Alimentari, in Melbourne, Australia, was opened in 1998 by two friends who thought their neighbourhood needed a good continental deli. Dolores (“Dee”) Napolitano (who died in 2010) and Linda Malcolm (as she was then, before she married Paul Jones) started off small, opening on a shoestring, and with only two tables.

“The idea for an ‘alimentari’ (which is essentially an Italian grocery store) came about after I’d travelled through Italy and pretty much eaten my way from alimentari to alimentari,” Linda Jones writes in the introduction. “The concept of being able to pick out a bread roll and choose from the magnificent ingredients to build my own panini was amazing. Certainly a far cry from the cucumber, shredded carrot and sliced cheese available back home at the time [...] So in 1998, we planned to open a small deli­catessen on Brunswick Street. It would be rustic and cosy with shelves full of Italian and Middle Eastern groceries. It was important our backgrounds – mine Lebanese and Dee’s Italian – be well represented.”

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After a lot of hard work – most of which they did themselves or with the help of friends – and realising only the day before they opened that they’d forgotten to buy plates (they rushed out at 11pm to get some), Alimentari became a success.

“After a while, the two tables turned into a couple more. The deli was slowly becoming known as the place to come for a quick, fresh, delicious meal. It was, and still is, a place you could come to by yourself and feel comfortable, and know that you would most likely end up bumping into a friend.”

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To keep up with demand they opened a second branch, near the first.

In the book, Alimentari: Salads + Other Classics From a Little Deli that Grew, there are recipes for all hours of the day. For breakfast, there’s Spanish tortilla of confit potato, caramelised onion and thyme; and smoked salmon, Persian feta, dill and cherry tomato tarts, while for brunch you can cook up dishes of corn cakes with grilled bacon, avocado salsa and poached eggs; or Persian eggs (cooked with feta, dukkah and spinach, and served on Lebanese flatbread). For lunch, the salad section is particularly enticing, with combinations that include roasted broccoli, sesame and tofu with ginger dressing; grilled figs with burrata, roasted walnuts and prosciutto; pickled beetroot with walnuts, hazelnuts and shanklish; and baharat-spiced green beans with Puy lentils and tomato.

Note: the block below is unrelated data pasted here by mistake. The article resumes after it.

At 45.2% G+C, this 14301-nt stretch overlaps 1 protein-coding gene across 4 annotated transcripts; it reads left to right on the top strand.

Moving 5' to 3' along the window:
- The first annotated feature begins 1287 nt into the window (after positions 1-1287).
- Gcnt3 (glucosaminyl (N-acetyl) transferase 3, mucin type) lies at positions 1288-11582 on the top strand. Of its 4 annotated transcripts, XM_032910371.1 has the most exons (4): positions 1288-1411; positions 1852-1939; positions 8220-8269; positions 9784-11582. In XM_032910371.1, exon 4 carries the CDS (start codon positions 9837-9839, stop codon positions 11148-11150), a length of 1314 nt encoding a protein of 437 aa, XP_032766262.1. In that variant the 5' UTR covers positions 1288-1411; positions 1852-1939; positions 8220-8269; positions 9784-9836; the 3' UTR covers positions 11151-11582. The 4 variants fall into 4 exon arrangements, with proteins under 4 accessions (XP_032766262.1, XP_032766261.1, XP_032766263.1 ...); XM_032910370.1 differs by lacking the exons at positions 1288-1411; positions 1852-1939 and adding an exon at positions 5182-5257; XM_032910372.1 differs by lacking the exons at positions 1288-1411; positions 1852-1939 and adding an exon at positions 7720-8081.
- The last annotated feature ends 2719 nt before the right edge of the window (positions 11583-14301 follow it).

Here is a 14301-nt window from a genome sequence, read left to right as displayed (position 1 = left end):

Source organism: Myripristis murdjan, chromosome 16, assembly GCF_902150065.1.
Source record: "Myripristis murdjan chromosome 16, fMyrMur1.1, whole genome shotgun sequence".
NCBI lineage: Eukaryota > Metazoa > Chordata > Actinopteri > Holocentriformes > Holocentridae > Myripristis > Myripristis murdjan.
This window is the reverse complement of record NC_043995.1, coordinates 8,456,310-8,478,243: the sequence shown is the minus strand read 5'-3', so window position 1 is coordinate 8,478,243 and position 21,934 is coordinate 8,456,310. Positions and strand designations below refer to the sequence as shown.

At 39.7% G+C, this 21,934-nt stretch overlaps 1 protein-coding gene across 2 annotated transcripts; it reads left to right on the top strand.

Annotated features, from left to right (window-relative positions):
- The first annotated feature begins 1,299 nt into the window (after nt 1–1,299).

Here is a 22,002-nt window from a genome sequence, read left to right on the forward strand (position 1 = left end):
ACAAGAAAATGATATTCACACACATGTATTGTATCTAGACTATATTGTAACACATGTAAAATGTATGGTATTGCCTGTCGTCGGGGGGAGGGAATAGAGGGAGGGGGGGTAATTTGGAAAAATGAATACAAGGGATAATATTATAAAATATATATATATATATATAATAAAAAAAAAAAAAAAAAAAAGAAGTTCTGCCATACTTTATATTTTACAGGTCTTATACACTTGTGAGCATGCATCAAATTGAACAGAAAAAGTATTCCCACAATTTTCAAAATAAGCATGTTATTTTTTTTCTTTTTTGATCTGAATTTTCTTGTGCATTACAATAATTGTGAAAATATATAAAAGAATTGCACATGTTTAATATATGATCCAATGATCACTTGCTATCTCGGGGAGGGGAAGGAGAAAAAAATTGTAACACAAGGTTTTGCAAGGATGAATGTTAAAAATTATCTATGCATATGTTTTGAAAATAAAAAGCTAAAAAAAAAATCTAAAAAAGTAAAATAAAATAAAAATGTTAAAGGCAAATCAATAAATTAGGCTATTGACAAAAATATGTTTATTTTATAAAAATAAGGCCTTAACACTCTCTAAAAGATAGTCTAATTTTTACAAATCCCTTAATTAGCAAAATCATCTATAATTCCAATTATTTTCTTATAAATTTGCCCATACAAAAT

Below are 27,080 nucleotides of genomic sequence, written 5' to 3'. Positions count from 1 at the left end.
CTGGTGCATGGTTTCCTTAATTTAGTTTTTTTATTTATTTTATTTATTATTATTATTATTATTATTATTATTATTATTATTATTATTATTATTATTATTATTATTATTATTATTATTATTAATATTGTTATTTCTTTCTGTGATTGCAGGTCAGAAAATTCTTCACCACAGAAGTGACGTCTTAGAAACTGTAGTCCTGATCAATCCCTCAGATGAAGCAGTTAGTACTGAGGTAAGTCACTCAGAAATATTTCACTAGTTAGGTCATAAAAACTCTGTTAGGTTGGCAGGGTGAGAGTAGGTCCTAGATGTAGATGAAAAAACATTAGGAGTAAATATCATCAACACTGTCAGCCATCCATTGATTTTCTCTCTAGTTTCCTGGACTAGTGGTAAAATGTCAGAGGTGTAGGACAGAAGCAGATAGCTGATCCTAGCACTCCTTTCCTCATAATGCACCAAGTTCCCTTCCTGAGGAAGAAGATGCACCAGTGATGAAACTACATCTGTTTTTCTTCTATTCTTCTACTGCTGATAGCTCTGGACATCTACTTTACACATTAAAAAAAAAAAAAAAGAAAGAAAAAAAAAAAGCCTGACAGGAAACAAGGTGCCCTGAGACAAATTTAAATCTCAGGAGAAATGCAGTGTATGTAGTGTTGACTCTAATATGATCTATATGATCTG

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If you want something more substantial, try pan-fried salmon with tahini dressing and walnut tarator; pancetta and pea risotto; eggplant stuffed with walnuts and garlic; or chickpea and coriander fritters.

The From the Woodfire section is, fortu­nately, not to be taken literally (the instruc­tions are to “bake in the oven”). These dishes include wood-fired suckling pig; roasted potatoes with rosemary and garlic; pork and fennel lasagne; roast chicken with harissa and preserved lemon; and coq au vin.